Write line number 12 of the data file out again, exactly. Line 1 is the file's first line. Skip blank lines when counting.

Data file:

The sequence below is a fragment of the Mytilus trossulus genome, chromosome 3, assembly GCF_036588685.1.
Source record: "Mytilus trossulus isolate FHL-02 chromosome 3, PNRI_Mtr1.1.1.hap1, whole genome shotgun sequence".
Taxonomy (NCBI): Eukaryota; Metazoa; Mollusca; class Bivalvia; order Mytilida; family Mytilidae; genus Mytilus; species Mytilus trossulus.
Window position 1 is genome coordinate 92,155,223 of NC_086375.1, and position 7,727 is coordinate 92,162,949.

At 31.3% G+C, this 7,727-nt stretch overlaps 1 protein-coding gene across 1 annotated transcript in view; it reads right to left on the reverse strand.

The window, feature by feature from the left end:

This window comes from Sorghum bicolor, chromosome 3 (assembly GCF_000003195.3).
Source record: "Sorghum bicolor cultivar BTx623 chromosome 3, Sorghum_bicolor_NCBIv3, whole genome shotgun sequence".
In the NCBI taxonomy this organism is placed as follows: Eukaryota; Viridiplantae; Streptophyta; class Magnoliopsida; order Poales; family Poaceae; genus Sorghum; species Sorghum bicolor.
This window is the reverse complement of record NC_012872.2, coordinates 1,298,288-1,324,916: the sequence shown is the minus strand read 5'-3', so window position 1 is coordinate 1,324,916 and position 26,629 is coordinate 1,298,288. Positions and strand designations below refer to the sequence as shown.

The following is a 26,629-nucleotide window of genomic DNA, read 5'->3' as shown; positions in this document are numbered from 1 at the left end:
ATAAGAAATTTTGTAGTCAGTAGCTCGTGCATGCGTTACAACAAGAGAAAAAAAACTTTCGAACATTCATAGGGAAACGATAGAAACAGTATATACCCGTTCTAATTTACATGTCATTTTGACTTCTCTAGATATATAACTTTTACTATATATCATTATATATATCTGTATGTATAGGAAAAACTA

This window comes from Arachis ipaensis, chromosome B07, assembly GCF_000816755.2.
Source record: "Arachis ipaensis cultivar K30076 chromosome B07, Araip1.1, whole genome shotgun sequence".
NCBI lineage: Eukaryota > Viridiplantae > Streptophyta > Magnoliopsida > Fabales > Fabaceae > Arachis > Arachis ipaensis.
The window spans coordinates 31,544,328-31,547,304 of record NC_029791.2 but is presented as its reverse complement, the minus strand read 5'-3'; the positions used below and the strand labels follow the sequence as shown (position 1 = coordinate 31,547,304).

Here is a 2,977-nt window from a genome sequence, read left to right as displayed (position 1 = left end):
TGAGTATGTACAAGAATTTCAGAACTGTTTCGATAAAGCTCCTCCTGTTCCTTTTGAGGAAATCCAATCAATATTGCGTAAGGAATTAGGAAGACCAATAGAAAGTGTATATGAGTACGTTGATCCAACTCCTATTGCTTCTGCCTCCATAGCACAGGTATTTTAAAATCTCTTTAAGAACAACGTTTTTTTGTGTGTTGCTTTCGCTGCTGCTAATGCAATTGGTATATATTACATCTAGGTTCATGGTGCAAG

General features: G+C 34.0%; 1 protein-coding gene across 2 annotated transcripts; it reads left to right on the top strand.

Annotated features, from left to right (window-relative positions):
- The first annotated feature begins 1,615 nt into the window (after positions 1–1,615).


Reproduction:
ATAAGAAATTTTGTAGTCAGTAGCTCGTGCATGCGTTACAACAAGAGAAAAAAAACTTTCGAACATTCATAGGGAAACGATAGAAACAGTATATACCCGTTCTAATTTACATGTCATTTTGACTTCTCTAGATATATAACTTTTACTATATATCATTATATATATCTGTATGTATAGGAAAAACTA